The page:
Sod vs. Seeding

Discussion in 'Landscape Architecture and Design' started by rusty2, Dec 29, 2003.

  1. rusty2

    rusty2 LawnSite Member
    Posts: 16

    I would like to start a discussion about sod vs. seed. What do you guys do for a renovation or new install? What is your reasoning? How do you get people to spend the extra for the sod? Do you offer a guarantee with either? Any other input would be great. I am in Northern Illinois but would like to hear views from everywhere.
    Rusty
     
  2. I prefer to seed

    have a choice of turgrass varieties and can blend to meet the spefic micro climite

    tim
     
  3. paponte

    paponte LawnSite Silver Member
    Posts: 2,366

    There is no difference. It all depends on how fast a customer wants an established lawn. You know the saying "if you want it now... it's going to cost you". :cool:
     
  4. dougaustreim

    dougaustreim LawnSite Senior Member
    Posts: 488

    In many cases there is a big difference. In this part of the country north central US, a lot of sod is grown on peat. Works fine in the areas that have lighter soil and get plenty of moisture. As you move into areas that have heavier soil the peat sod doesn't root very well. Also sod is usually all blue grass, where as seed mixes usually also contain some perrenial rye and creeping fescues which give you a more adaptable and hardier lawn. I find that the closer the soil types of the sod farm and the lawn to be sodded the better.

    Usually when we talk costs, I suggest that if the budget won't handle both, the extra money should be spent on an irrigation system. You will benefit from that for as long as one lives there. The benefit of sod is gone in a year.

    We rarely sod residential. Most sod is layed on commercial property where there is additional justification for getting a finished look as soon as possible.

    Doug
    Austreim Landscaping
     
  5. brentsawyer

    brentsawyer LawnSite Senior Member
    Posts: 663

    both are a pain in the rear and I don't really care which one they take even though most take sod. I don't think it is sold, it is bought.
     
  6. Grassmechanic

    Grassmechanic LawnSite Silver Member
    Posts: 2,697

    Seed, hands down. As Timturf said, you have greater control over varieties. Most sod farms won't tell you their seed blends. What are they hiding? Most sod I've seen has a fair amount of Poa. I can grow a much better lawn from seed.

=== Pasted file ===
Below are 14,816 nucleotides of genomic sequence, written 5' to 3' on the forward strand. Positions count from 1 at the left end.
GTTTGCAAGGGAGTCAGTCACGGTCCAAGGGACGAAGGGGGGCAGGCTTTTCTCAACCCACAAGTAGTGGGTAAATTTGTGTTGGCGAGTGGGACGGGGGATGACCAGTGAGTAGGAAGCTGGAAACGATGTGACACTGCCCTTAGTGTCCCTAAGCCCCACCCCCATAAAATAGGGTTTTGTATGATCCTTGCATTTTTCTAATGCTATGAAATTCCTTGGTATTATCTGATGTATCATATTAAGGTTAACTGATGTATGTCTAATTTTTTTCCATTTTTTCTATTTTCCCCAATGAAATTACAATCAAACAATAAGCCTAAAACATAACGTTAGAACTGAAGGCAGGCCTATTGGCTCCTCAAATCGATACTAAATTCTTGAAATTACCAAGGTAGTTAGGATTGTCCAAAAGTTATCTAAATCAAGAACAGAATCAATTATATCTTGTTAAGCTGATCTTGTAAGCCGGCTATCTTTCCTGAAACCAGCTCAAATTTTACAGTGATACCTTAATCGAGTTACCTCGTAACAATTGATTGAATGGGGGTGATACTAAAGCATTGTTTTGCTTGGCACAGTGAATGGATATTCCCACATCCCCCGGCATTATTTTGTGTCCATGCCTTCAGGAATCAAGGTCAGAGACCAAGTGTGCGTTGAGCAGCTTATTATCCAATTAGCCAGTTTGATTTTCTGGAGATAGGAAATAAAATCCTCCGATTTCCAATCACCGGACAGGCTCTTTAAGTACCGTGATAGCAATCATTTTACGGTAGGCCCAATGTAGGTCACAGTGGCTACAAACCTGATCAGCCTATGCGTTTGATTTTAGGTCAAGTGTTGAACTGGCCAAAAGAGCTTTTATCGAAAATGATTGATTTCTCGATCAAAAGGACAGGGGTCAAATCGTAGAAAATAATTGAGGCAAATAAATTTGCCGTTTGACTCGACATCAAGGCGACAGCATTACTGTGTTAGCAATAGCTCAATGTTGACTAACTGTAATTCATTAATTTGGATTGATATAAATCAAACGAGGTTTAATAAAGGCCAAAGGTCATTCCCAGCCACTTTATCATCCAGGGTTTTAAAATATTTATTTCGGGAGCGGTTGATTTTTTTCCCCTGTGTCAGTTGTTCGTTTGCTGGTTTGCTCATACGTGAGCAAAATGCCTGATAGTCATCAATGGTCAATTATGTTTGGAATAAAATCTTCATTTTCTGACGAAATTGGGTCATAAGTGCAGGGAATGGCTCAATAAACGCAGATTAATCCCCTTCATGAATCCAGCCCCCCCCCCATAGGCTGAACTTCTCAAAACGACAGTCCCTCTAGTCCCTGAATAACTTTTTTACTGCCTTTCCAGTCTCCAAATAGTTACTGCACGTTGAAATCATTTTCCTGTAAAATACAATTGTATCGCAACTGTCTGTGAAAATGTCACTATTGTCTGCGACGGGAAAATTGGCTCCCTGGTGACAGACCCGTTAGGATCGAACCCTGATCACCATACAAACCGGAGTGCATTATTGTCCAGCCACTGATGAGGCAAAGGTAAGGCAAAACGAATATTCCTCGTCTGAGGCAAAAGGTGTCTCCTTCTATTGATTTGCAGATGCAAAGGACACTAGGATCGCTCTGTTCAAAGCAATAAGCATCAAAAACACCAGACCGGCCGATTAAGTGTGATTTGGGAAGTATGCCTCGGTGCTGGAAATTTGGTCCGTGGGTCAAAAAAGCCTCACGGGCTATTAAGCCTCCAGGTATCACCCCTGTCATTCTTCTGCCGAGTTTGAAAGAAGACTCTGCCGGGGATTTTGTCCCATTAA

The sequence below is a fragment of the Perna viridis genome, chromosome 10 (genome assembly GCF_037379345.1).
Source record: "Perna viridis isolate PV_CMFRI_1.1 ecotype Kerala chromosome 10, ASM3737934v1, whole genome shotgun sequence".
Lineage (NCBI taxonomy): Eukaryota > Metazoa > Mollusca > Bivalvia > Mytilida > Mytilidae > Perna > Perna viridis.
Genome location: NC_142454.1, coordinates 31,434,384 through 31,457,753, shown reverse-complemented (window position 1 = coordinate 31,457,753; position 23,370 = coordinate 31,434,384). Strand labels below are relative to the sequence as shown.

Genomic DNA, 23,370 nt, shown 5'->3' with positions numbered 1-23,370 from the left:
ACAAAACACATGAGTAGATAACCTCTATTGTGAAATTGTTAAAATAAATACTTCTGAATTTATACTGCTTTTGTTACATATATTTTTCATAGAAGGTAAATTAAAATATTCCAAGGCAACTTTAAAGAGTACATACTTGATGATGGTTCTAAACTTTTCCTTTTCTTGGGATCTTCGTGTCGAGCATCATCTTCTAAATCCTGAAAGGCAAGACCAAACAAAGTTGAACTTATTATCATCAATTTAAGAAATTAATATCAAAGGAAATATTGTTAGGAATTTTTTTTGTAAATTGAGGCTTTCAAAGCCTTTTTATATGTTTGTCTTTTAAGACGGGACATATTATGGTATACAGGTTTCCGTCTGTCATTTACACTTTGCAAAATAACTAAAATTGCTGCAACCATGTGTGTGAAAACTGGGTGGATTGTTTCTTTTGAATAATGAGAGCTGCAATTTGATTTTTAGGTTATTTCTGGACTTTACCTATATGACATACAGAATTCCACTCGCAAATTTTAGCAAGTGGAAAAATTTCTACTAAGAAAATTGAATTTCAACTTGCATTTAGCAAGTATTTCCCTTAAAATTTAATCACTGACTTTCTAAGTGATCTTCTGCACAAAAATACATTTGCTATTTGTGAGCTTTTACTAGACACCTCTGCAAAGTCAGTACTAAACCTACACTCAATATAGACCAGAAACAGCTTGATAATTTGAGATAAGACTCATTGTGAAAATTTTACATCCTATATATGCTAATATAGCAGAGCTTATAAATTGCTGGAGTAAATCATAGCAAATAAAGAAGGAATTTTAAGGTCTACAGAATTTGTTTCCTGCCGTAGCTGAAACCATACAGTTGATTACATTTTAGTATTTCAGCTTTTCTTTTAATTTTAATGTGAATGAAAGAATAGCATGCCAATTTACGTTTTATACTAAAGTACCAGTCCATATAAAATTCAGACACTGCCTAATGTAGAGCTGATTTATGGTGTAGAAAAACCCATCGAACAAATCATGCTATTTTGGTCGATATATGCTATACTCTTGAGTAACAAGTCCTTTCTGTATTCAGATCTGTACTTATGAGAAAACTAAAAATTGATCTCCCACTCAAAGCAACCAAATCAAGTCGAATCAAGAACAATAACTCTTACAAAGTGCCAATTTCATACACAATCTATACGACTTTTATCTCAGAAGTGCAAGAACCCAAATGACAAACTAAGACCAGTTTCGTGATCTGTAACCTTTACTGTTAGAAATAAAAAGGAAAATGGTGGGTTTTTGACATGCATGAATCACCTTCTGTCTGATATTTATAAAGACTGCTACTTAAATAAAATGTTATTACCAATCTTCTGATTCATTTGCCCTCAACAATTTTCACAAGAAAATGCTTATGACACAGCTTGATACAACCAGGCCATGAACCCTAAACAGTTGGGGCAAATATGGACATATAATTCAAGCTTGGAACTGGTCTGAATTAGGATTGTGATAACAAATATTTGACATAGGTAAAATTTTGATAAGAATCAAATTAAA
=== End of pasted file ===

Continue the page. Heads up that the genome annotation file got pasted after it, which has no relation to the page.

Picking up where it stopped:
7. SWD

    SWD LawnSite Senior Member
    Posts: 989

    The answer depends upon environment -
    where I am at, it definitely favors soil based, vegetative, non seed, propagation.
    When I built courses up north, seed was the way to go.
    Soil temperature, structure, growing degree days, etc., all plays a part in both what you want to do and how.
    So, essentially, your question has no merit for C4 turf-grass managers, specifically those who unfortunately finds themselves as far south as I.
     
  8. NCSULandscaper

    NCSULandscaper Banned
    Posts: 1,557

    Depends if there is irrigation on the property or not. Irrigation definantly sod, no irrigation, nothing but seed. I can plant a yard in seed and have it look as good as sod anyhow.
     
  9. Lanelle

    Lanelle LawnSite Bronze Member
    Posts: 1,361

    This also depends on the time of year. Seed won't establish well during the winter or late spring/hot summer. That's when sod is the answer. Here, good sod producers can supply a state dept. of ag. certificate regarding the purity of the variety of seed used. This is often a specification in the bid. Water is required to establish a lawn regardless of which is used. A temporary watering system can be set up (and charged for) which means you get paid to take responsibility for getting the turf established.
     
  10. hole in one lco

    hole in one lco LawnSite Bronze Member
    Posts: 1,793

    if its in full sun i sod every time or i try there isn't a big differents in price when you look at prep time
     

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